Exiting your business is inevitable. Whether you find something more enticing that pulls you toward its direction, you’re looking to shift gears, or you’re preparing for retirement, sooner or later you’ll have to hand over the keys to your company to somebody else.
Being settled and at peace with this reality can be a struggle. Most business owners looking to exit are well prepared for leveraging buyers to ensure a fair offer is made. But if you were to survey people who have sold their business, you’d discover that financial considerations make up just a small part of ensuring happiness following an exit.
There’s no question that money is good – and important. However, it’s not what’s going to keep you happy once you say goodbye to something that was an enormous part of your life.
In order to ensure happiness following the sale of your business, you have to be prepared to endure the emotional aspect of this transition.
Make sure you come up with a solid exit plan
Before you launched your business, you likely drafted a comprehensive business plan that outlined the goals and expectations you intended to meet over the course of many years.
You should approach your exit strategy in the same manner. While golfing and vacationing seem like the perfect way to reward yourself for all the hard work you’ve performed in your career, you’d be surprised how unfulfilling that lifestyle can be.
Those who are blessed with an entrepreneurial spirit are happiest when they’re involved in projects; when their skills are put to good use. It’s what kept you coming to work each day. So, before you look at the sale of your business as an opportunity to sit back and relax, you may want to consider figuring out what you want to do for an encore.
That means spending a considerable amount of time planning for your exit. Far too many business owners wait until an offer comes, or a new opportunity is revealed, before they plan their exit. But those who have found the most happiness following their sale did so because they spent years preparing for that very moment.
Planning your exit strategy
1. Know your intentions
Understanding that the most successful exit strategies are years in the making, the first thing you should consider is becoming aware of who you are, and what your intentions are by selling your company. “Because the right offer came along” may seem like a viable motive now, but it won’t be of much worth for you a few years down the road when you’re unsure what to do with your time.
Why is it you want to exit? Is it because you’ve done all you can do with your business? If so, perhaps it’s time to look toward a new adventure that tests you in different ways.
Is it because you’d like to commit more time toward worthwhile causes? Rather than say you’ll do more to help others, come up with a plan on how you’ll make that happen. Perhaps you’ll create a new startup, or you can offer your expertise to young entrepreneurs. In other words, don’t just wish for a post-sale life – put a plan into place to ensure it happens.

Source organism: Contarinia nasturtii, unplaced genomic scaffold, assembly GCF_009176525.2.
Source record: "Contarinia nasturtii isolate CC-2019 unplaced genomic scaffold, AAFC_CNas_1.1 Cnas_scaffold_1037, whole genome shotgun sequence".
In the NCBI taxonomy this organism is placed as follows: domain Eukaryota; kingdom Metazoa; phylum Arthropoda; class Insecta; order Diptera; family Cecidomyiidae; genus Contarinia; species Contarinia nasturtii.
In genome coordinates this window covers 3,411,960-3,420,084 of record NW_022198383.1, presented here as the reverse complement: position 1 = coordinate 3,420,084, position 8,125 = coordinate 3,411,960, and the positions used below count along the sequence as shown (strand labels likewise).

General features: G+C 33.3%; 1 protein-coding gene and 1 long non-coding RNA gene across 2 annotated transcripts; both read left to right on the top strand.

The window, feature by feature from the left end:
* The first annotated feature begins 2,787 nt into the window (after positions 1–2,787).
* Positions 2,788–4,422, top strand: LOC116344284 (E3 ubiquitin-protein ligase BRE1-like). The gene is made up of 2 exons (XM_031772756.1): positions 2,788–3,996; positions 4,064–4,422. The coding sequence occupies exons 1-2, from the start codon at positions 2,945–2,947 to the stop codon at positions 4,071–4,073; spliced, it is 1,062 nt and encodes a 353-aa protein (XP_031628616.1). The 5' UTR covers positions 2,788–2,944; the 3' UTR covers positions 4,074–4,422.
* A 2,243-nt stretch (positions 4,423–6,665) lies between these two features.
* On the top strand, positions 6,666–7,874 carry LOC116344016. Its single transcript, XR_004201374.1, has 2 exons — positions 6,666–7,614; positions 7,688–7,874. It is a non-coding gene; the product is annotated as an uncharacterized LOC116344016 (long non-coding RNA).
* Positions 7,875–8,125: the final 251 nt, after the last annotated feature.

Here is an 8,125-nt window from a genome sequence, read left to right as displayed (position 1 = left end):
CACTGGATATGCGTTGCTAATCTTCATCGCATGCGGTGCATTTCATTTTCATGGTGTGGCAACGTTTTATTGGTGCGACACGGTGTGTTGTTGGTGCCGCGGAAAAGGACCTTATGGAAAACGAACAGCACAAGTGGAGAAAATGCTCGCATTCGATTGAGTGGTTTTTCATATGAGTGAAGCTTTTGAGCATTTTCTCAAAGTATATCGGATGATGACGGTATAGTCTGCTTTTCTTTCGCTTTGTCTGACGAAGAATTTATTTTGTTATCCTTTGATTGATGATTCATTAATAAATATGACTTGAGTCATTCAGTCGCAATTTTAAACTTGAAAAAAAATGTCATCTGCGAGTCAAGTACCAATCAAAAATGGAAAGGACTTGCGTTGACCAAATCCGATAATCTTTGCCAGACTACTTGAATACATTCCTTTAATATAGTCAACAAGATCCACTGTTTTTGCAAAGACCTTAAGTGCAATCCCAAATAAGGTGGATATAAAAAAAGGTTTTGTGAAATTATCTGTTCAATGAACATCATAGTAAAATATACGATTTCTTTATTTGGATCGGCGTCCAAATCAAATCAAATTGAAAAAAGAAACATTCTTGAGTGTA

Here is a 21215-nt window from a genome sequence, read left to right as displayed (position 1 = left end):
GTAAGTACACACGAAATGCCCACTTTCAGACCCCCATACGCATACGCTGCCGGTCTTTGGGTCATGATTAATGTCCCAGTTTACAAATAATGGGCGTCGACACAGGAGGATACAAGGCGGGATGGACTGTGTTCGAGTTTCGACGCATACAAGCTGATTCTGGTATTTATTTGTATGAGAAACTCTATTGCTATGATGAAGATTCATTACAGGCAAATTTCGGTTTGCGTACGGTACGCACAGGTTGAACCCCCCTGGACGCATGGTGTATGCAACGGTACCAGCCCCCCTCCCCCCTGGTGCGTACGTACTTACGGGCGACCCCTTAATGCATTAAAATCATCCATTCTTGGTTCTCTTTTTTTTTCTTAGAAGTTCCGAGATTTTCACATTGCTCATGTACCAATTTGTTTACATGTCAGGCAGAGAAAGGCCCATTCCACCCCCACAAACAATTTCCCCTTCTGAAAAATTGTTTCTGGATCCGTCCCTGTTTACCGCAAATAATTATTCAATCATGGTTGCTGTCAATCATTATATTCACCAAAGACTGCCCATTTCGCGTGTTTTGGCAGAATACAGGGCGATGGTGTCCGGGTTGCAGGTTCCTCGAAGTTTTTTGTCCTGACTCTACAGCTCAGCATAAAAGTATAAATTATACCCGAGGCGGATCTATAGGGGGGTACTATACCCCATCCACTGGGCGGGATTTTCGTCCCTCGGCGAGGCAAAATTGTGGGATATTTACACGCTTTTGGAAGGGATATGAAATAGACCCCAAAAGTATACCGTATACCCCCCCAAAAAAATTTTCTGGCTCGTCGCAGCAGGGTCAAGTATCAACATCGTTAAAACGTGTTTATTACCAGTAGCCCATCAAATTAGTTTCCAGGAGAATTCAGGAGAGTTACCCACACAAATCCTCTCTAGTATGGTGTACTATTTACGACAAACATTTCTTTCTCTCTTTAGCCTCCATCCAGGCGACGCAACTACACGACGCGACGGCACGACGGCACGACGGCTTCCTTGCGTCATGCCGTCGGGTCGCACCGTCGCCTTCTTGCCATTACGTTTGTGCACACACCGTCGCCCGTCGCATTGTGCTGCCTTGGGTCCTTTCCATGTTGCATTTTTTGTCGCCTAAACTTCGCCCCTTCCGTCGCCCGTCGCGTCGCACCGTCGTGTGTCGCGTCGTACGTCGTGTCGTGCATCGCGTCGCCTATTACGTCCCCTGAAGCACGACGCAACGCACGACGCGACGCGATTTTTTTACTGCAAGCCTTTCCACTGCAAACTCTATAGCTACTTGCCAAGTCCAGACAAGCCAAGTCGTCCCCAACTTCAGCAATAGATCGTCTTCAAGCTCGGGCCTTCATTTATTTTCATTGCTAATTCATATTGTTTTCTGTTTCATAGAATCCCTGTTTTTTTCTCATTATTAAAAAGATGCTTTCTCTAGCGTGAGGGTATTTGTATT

2. Make sure your company is sellable
While finances tend to make up a small portion of ensuring happiness post-sale, money is still an important part of the transaction. In the years leading up to your exit, make sure you take the proper steps to ensure that when the day finally arrives, you’ll be able to sell your company on your terms: when you want, to whom you want, for a price you believe to be fair.
3. Find outside support
Not only should you look toward bankers and financial planners for support on how best to exit your company, but you should also turn to people who’ve actually gone through this process. They can help you prepare for the realities of life after your business.
4. Be at peace with what happens with your employees
This area can be the source of a significant amount of stress and heartache following a sale. How can you find peace with whatever happens to your employees once you leave the company?
For starters, it gets down to trusting the new captains of the ship, and that comes down to understanding why your potential buyers are looking to purchase your company. Well-crafted contracts designed to protect your employees can only go so far. The best way to ensure the security of your employees is to choose a buyer whose intentions you can get on board with. Again, this goes back to investing a few years into your exit strategy, rather than a few months.
Avoid losing your identity
One of the biggest sources of unhappiness following a sale is the loss of identity. You put so much of your life into your company. It’s perfectly natural – and expected – that you’ll grieve its loss when it’s gone.
The people who have successful exits not only expect and prepare for this mourning period, but they also put a plan into place to help them reestablish their identity in a new realm. Keep in mind, while it’s important to be rewarded financially for the success of your business, you’ll need more than just dollars to find happiness once you say goodbye to your blood, sweat and tears.